Online dating was first introduced as personal ads in the ‘90s, and then sites like Match, JDate, and eharmony improved and solidified the process. Dozens of platforms then followed suit. The ways singles meet has drastically changed because of online dating, and a massive amount of data has been collected over the years about the effects of online dating, the behaviors of online daters, and so on.

To organize it all, we’ve compiled a list of 27 surprising statistics about online dating. We’ve also provided some thoughts on what these statistics mean in terms of the future of the industry.

1. There are Almost 8,000 Dating Sites in the World

According to Forbes, the United States alone has 2,500 dating sites, and about 1,000 new dating sites are launched every year. It’s also estimated that there are nearly 8,000 dating sites worldwide. These include everything from Match, the first dating site ever, to Bristlr, a dating site for beard lovers that was founded in 2014.

It’s great that singles have so many options and can find the right dating site for their needs (whether they want a tall suitor or someone who also loves “Star Trek”). However, with so many dating sites flooding the market so quickly, people could also have too many choices, which can become a problem of its own. Plus, the quality of the dating sites could dip.

2. Nearly 50 Million People Have Tried Online Dating

The Statistic Brain Research Institute reports that more than 49.7 million Americans have tried online dating, and that’s not far off from how many single people there are in the US: 54.4 million. A survey by Statista, an online statistics, market research and business intelligence portal, revealed that 24% of people use dating sites to find hookups, 43% to find friends, and 84% to find relationships. In addition, 30% of online daters are between 18 and 29 years old, and 16% make between $30,000 and $74,999 a year.

As with most new things, people were skeptical about online dating when it first came out, but now it’s as normal as getting set up on a blind date or meeting someone at a bar. We suspect it’ll only become more commonplace, eventually replacing some of the traditional meeting avenues completely.

3. More Men Use Online Dating Than Women

In terms of gender breakdown, Statistic Brain found that more than half of online daters are men, while less than half are women. Other studies by GlobalWebIndex and the Pew Research Center had similar results: 62% of dating app users are men, and 13% of American men had used a dating app or site vs. only 9% of American women.

A Tinder graphic about gender

Overall, 62% of dating app users are men compared to 38% women.

Some scientists say this is because women are more often bombarded with messages and inappropriate photos and claims that feminism has made dating “easier” for men. Women are 75% more likely to want to split the bill, and 95% don’t mind taking charge in the bedroom.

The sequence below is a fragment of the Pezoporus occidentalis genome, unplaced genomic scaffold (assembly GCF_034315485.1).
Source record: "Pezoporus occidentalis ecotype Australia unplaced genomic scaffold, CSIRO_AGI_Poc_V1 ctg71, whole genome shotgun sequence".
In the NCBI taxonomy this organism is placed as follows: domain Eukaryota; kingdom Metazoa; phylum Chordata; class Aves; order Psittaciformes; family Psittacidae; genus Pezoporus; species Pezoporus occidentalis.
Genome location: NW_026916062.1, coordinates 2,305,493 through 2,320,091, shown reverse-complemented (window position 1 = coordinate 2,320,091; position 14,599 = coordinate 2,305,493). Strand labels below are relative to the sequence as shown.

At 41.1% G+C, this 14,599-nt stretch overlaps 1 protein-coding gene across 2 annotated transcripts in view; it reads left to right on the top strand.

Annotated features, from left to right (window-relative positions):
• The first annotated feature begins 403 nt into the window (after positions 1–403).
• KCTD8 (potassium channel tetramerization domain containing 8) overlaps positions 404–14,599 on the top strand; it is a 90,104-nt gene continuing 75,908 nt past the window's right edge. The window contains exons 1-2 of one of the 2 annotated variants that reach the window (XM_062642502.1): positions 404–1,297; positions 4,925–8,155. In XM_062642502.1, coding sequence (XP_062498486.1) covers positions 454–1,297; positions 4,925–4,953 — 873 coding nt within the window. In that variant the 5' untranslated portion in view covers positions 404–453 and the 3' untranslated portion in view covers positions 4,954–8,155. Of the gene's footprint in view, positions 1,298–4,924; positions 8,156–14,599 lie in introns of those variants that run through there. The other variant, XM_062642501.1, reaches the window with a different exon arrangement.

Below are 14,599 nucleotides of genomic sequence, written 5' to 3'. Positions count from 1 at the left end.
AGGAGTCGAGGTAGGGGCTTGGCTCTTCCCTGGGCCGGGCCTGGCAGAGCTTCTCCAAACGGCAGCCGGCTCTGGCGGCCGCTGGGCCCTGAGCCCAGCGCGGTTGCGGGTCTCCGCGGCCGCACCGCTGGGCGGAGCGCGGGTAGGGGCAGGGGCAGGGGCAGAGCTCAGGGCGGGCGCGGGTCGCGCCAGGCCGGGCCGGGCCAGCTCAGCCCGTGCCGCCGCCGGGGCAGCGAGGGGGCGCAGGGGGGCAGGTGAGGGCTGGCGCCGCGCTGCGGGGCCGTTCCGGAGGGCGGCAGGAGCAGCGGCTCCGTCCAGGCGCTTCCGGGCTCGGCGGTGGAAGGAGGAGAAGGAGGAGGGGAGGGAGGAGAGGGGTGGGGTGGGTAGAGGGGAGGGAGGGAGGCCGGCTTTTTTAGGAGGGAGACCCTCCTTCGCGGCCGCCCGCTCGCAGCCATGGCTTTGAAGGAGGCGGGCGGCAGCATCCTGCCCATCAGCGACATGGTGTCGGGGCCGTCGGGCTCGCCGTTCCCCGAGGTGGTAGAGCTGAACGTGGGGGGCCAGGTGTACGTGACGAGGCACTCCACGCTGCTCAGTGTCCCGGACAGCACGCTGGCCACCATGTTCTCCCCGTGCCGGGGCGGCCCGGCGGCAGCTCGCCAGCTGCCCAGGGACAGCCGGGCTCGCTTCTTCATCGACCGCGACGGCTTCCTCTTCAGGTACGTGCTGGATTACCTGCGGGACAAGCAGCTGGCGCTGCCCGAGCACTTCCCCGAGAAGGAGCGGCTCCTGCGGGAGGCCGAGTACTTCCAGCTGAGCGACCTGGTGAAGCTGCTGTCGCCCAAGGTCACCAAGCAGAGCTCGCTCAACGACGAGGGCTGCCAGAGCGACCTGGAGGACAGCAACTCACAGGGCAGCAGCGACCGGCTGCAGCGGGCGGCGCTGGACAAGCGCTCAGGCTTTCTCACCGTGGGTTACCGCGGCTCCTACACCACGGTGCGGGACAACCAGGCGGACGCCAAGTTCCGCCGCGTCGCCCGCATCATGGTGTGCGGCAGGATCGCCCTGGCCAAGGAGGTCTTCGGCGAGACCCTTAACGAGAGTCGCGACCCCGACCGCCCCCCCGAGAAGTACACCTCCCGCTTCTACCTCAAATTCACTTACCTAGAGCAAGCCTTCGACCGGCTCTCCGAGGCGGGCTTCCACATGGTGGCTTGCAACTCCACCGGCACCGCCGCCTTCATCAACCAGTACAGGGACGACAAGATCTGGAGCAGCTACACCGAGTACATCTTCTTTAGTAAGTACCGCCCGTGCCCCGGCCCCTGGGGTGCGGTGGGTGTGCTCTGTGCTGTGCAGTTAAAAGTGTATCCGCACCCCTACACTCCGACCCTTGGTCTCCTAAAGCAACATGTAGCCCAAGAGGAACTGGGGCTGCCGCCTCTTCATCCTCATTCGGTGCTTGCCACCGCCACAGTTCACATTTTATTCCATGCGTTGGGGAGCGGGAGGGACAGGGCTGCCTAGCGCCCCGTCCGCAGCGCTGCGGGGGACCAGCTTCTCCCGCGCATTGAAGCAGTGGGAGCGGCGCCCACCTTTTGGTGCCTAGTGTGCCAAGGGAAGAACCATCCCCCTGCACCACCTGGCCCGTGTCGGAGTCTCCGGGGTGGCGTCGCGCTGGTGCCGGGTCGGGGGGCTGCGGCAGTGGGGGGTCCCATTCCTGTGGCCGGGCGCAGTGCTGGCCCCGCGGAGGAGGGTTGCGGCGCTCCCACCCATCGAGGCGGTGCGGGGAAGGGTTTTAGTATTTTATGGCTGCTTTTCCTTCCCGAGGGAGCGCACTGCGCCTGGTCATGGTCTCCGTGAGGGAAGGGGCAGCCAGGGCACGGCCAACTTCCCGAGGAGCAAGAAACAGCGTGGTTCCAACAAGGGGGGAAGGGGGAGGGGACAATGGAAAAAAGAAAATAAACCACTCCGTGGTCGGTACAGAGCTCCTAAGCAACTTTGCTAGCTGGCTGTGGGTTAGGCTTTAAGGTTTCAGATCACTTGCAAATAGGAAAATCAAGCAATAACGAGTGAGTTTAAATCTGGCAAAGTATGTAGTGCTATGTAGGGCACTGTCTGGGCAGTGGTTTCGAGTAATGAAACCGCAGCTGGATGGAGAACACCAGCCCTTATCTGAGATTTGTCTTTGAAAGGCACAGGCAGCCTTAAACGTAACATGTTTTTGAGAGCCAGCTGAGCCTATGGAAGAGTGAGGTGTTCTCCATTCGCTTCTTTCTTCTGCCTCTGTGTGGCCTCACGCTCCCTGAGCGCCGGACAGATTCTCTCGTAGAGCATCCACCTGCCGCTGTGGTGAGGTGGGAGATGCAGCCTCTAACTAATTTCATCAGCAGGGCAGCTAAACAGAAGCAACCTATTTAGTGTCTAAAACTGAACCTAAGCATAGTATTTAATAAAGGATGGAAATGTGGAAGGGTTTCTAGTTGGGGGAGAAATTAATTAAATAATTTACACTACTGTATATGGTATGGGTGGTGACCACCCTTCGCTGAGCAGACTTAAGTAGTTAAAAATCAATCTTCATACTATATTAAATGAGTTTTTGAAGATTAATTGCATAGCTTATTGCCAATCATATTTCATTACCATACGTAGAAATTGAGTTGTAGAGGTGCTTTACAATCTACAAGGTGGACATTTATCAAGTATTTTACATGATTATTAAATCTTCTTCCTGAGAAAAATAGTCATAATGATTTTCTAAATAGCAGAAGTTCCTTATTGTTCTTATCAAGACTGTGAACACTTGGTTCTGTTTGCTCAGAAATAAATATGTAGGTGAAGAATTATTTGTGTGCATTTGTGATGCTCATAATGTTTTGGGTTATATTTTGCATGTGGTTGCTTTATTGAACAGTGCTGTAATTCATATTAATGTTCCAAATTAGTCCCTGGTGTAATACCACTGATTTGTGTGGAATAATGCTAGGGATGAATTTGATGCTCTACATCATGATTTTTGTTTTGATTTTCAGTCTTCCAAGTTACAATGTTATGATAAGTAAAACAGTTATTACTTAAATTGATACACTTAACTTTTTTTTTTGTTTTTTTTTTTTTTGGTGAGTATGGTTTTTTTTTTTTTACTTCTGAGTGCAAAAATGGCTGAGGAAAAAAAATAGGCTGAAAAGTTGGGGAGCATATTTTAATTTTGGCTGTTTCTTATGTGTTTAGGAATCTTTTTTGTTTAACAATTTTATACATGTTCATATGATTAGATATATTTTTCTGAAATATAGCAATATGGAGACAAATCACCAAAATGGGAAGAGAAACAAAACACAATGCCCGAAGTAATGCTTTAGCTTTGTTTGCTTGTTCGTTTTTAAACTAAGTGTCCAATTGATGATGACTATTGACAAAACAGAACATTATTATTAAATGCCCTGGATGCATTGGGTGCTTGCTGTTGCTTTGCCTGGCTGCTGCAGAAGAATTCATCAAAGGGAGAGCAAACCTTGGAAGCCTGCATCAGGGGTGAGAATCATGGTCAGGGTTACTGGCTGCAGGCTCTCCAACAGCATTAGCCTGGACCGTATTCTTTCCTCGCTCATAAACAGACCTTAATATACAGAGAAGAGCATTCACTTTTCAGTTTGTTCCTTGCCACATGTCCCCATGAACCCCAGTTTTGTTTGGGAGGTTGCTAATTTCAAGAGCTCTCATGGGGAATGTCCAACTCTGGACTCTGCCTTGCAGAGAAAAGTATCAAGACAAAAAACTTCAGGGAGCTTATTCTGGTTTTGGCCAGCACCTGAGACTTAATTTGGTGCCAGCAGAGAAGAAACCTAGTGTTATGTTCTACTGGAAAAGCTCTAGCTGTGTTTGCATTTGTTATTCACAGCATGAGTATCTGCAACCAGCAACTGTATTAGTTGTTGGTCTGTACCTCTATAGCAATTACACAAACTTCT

“Men say that feminism has really made dating easier, safer, and more enjoyable for them,” said Dr. Helen Fisher, biological anthropologist and Chief Scientific Adviser for Match.

4. Most Daters Spend $243 Each Year on Online Dating

On average, dating site customers spend $243 annually on online dating, which includes registering and renewing memberships. Statistic Brain confirms that number as well. To give you an idea of the cost of dating sites, Match is $20.99 a month for 12 months, Zoosk is $12.49 a month for six months, eharmony is $21.95 a month for 12 months, and Tinder Plus is $9.99 a month.

However, most dating sites and apps are 100% free to create a profile, upload photos, search for matches, receive matches, flirt (e.g., virtual winks), and communicate. So singles really don’t have to pay to date online or via their smartphone. If singles do decide to pay for a dating site, it’s still a more affordable option than trying to meet someone by going out — because you might be paying for a new outfit, Uber or other forms of transportation, as well as drinks and food.

5. Annual Revenue for Online Dating is $1.9 Billion

Speaking of money, Statistic Brain reports that the online dating industry’s annual revenue is over $1.9 billion dollars. From 2010 to 2015, revenue expanded at an annual rate of 5%. The Match Group, which owns sites like OkCupid, Tinder, and PlentyOfFish, currently boasts a market cap of $2.3 billion. At the end of 2016, Nasdaq estimated that revenue totaled $1.6 billion in China.

Clearly, online dating is very lucrative, and as more dating sites launch and more people put off marriage, we expect revenue to continue growing at a steady pace.

6. Half of People Think Online Dating is a Good Way to Meet Potential Dates

When online dating was first created, a lot of people had their doubts about it being safe and legit. When the Pew Research Center conducted a poll in 2005, they found that just 44% of people had a positive attitude toward it.

A Pew Research online dating graphic

In 2005, 44% of people thought positively about online dating. In 2015, 59% of people did.